Meanderings Issue 5

Quotes of the Week

“It does not always rain on Skye.  It would be rather foolish to suggest it does.  But it must be admitted that it generally is raining.  Or, if it is not actually raining, it is just about to, or has newly stopped . . . The rain, when it falls, is a phenomenon in itself.”  (Cameron in Whatley 2019)

“In my account, modern sleep includes the interval before sleep – the lying awake in quasi-darkness, waiting indefinitely for the desired loss of consciousness.  During this suspended time, there is a recovery of perceptual capacities that are nullified or disregarded during the day.  Involuntarily, one reclaims a sensitivity or responsiveness to both internal and external sensations within a non-metric duration.”  (Crary 2013).

 

People/Books

Why Art Photography? by Lucy Soutter (2013)
Blanco by Awoiska van der Molen (2017)
Viewfindings:  Women Photographers ‘Landscape’ and Environment edited by Liz Wells (1994)

 

Images of the Week

 

Magellanic Penguins, Falkland Islands

I have been reading Pabay:  An Island Odyssey and had planned to return to a couple of images taken of the Island across the Inner Sound from where we live on Skye.  I recall them distinctly as having a watercolour aesthetic.  In Skye we say that the sun always shines on Pabay, but Christopher Whatley the author of the book describes the journey by hired ferry boat his uncle and aunt made when moving to the Island in 1950.  As they arrived the heavens opened and they had no alternative but to offload their furniture and belongings on the jetty and retrace their journey to Kyle to return the ferry.

Concepts and Ideas

Reverie “When Ideas float in our mind, without any reflection or regard of the understanding.”  (Locke).  The term used in the nineteenth century to describe a trance-like state.  A condition of interiority and introspection.  I need to take a look at Rousseau’s Les Reveries du Promeneur Solitaire (1782). Also intense reverie described by Natalie Ford (2010) “as a generative experience of ontological pleasure and visionary inspiration.”  However, intense daydreaming or waking dreams were considered by the Victorians as borderline normal.  Both seem relevant in terms of my practice!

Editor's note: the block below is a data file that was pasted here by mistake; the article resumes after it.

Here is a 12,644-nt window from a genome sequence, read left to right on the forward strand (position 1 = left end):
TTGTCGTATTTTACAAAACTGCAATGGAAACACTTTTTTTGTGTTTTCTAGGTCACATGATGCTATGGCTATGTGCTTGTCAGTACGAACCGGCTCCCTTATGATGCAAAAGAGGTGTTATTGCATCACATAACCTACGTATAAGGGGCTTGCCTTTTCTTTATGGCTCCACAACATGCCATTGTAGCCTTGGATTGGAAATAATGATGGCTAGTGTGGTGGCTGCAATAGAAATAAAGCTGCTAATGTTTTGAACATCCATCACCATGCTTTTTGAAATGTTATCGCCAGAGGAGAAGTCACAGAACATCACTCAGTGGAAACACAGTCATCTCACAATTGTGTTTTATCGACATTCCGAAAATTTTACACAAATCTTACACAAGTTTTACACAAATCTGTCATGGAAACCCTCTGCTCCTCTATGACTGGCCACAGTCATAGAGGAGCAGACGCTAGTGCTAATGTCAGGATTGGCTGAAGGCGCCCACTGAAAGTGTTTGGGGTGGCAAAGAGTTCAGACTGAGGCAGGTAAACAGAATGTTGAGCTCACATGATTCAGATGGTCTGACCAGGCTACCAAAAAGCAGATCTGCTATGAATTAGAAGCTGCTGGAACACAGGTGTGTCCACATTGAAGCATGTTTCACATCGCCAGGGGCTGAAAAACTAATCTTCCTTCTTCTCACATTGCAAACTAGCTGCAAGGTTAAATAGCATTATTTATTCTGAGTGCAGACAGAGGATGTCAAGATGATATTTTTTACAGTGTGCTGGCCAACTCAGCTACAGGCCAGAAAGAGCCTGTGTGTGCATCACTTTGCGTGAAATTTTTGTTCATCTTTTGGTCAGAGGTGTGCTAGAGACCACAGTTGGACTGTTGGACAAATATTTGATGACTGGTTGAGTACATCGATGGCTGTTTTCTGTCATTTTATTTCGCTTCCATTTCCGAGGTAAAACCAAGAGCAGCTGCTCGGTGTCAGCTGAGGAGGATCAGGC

Jottings

Six months on . . .

I have now completed half of the first year of my PhD.  It hardly seems a moment since I started back in October 2020 but I have learnt so much about all sorts of academic things, other contemporary artists, and my practice.  I attend events, courses, on-line exhibitions that are only loosely related to my work, just for interest and very often I see a link or follow up a reference that leads to something relevant to my research.  For example, yesterday I attended Drawn to Nature:  Decorating a Museum.  A lecture organised by the Museum of Natural History at the University of Oxford followed by short a number practical drawing opportunities related to the lecture topic.  I enjoyed it very much and now plan to attend the whole series and rekindle my interest in drawing!

As my second supervisor says I will need to find the links, pick up the most important storylines for my thesis and my practice and thread them together.  Find those ideas, concepts and inspirations that speak to me.

Very exciting times . . .

Alison Price

Alison Price

My name is Alison Price and for the past ten years I have travelled the world photographing wildlife, including Alaska, Antarctica, Borneo, Botswana, the Canadian Arctic, Kenya, Rwanda, South Africa, Zambia and Zimbabwe.

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